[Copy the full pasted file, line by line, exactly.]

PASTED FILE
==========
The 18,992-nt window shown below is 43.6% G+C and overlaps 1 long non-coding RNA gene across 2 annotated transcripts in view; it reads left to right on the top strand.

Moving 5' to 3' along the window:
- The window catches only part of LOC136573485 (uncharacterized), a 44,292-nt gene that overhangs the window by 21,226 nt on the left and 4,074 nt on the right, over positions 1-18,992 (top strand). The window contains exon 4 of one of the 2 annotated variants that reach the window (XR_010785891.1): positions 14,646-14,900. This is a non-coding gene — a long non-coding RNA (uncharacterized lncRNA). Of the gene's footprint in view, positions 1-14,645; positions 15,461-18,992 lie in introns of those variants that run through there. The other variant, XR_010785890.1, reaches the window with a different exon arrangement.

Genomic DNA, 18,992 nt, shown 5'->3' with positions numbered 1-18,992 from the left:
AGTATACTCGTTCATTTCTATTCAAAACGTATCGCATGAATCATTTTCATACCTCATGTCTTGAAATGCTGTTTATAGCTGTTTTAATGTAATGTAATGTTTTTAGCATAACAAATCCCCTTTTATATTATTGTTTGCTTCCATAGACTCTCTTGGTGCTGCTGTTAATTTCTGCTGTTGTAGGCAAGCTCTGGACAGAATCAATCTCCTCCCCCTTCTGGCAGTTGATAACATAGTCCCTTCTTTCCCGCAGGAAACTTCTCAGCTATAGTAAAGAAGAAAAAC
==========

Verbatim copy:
The 18,992-nt window shown below is 43.6% G+C and overlaps 1 long non-coding RNA gene across 2 annotated transcripts in view; it reads left to right on the top strand.

Moving 5' to 3' along the window:
- The window catches only part of LOC136573485 (uncharacterized), a 44,292-nt gene that overhangs the window by 21,226 nt on the left and 4,074 nt on the right, over positions 1-18,992 (top strand). The window contains exon 4 of one of the 2 annotated variants that reach the window (XR_010785891.1): positions 14,646-14,900. This is a non-coding gene — a long non-coding RNA (uncharacterized lncRNA). Of the gene's footprint in view, positions 1-14,645; positions 15,461-18,992 lie in introns of those variants that run through there. The other variant, XR_010785890.1, reaches the window with a different exon arrangement.

Genomic DNA, 18,992 nt, shown 5'->3' with positions numbered 1-18,992 from the left:
AGTATACTCGTTCATTTCTATTCAAAACGTATCGCATGAATCATTTTCATACCTCATGTCTTGAAATGCTGTTTATAGCTGTTTTAATGTAATGTAATGTTTTTAGCATAACAAATCCCCTTTTATATTATTGTTTGCTTCCATAGACTCTCTTGGTGCTGCTGTTAATTTCTGCTGTTGTAGGCAAGCTCTGGACAGAATCAATCTCCTCCCCCTTCTGGCAGTTGATAACATAGTCCCTTCTTTCCCGCAGGAAACTTCTCAGCTATAGTAAAGAAGAAAAAC